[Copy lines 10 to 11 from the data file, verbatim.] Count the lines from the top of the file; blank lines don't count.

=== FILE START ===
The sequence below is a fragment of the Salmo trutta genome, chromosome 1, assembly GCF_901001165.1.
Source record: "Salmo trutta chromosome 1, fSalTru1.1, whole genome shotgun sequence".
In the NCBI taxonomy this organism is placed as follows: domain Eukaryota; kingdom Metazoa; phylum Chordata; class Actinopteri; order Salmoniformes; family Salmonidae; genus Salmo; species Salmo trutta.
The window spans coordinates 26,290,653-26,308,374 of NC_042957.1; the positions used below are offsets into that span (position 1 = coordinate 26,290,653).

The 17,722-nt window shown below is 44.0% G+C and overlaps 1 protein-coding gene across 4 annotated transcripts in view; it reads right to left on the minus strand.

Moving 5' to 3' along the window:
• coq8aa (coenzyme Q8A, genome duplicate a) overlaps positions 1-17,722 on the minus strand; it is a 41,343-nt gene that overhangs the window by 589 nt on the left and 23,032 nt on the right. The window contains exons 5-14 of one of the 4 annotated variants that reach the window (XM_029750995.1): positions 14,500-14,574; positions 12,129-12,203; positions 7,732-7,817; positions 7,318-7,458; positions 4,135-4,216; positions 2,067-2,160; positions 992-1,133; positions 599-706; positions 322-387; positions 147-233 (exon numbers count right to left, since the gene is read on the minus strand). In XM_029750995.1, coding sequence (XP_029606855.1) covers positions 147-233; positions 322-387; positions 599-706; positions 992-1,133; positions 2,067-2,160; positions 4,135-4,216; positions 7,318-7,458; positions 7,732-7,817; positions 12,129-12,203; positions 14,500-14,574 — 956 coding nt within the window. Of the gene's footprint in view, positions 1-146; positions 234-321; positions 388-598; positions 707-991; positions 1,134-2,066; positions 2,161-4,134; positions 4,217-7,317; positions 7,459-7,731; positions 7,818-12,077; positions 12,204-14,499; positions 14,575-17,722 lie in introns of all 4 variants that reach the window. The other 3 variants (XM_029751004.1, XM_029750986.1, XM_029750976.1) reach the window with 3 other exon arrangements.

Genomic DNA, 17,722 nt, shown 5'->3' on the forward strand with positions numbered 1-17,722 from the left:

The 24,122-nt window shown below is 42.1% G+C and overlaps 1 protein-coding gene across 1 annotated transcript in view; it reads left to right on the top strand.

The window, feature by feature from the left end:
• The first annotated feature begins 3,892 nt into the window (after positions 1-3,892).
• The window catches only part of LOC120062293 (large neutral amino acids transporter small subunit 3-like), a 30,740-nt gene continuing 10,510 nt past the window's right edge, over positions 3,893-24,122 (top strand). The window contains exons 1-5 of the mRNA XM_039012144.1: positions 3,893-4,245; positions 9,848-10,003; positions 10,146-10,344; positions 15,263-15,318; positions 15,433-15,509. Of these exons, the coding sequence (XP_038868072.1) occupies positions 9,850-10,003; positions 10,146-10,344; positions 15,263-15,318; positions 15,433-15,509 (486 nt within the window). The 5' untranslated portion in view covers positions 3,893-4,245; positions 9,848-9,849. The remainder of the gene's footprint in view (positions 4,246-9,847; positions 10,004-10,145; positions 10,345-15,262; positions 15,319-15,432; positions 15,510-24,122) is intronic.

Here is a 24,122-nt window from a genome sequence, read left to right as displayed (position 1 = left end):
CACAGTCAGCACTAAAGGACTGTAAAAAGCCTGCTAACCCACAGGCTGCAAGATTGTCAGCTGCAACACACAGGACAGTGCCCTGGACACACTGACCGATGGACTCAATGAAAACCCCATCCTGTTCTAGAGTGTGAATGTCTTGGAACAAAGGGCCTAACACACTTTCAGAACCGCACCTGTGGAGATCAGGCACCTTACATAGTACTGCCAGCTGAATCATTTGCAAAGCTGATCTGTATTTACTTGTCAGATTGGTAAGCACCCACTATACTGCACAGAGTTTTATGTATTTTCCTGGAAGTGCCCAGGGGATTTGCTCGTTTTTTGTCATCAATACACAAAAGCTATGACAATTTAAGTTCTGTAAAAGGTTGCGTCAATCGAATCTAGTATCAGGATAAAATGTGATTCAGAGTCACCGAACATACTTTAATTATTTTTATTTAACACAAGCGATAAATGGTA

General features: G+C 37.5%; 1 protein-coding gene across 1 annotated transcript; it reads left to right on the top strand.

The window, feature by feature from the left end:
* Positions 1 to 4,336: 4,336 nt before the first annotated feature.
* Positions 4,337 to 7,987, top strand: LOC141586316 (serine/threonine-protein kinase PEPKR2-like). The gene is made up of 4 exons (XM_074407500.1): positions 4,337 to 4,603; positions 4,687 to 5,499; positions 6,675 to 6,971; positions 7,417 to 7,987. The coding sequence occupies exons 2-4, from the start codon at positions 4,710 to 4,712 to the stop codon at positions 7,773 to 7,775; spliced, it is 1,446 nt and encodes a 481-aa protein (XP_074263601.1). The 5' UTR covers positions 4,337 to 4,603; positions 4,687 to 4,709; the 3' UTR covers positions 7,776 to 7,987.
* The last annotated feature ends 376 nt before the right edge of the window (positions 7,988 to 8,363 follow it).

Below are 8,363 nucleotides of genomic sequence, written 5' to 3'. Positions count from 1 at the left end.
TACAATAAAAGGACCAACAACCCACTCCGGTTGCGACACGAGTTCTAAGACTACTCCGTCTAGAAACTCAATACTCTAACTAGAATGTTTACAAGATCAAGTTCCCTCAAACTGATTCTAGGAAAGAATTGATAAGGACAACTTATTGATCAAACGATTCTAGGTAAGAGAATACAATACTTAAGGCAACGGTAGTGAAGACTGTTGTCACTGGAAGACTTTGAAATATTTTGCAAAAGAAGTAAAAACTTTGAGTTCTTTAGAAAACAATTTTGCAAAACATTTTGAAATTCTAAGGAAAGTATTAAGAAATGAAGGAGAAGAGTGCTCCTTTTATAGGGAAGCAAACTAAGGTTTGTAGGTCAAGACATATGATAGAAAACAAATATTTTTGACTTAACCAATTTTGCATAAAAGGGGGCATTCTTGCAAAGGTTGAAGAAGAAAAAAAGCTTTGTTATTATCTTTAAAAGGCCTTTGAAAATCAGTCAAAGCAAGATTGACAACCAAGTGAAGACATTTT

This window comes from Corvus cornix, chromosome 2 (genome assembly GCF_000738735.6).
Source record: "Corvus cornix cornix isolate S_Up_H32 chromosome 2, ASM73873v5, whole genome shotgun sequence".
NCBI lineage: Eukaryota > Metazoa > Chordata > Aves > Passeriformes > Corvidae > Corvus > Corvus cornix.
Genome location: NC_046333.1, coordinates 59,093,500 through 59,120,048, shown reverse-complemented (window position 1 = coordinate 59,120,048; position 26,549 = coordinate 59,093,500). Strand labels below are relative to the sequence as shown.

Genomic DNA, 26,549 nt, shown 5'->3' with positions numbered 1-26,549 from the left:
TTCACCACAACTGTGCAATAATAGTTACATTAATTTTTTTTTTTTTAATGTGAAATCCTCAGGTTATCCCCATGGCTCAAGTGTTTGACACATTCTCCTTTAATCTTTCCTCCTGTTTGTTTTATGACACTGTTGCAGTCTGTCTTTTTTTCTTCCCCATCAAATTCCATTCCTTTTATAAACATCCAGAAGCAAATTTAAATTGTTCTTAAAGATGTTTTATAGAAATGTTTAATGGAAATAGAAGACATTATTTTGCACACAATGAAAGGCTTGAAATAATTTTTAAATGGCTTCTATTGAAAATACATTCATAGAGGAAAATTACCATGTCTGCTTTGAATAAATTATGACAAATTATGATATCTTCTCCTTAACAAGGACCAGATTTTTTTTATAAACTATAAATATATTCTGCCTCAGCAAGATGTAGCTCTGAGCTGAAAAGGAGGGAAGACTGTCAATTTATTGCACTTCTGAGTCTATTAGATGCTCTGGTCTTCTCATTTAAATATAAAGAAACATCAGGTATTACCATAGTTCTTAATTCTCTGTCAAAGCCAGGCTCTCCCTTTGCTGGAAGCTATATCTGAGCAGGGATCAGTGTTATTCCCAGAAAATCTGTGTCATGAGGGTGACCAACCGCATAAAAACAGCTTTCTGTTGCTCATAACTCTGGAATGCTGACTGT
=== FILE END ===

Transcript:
The window, feature by feature from the left end:
• The first annotated feature begins 3,892 nt into the window (after positions 1-3,892).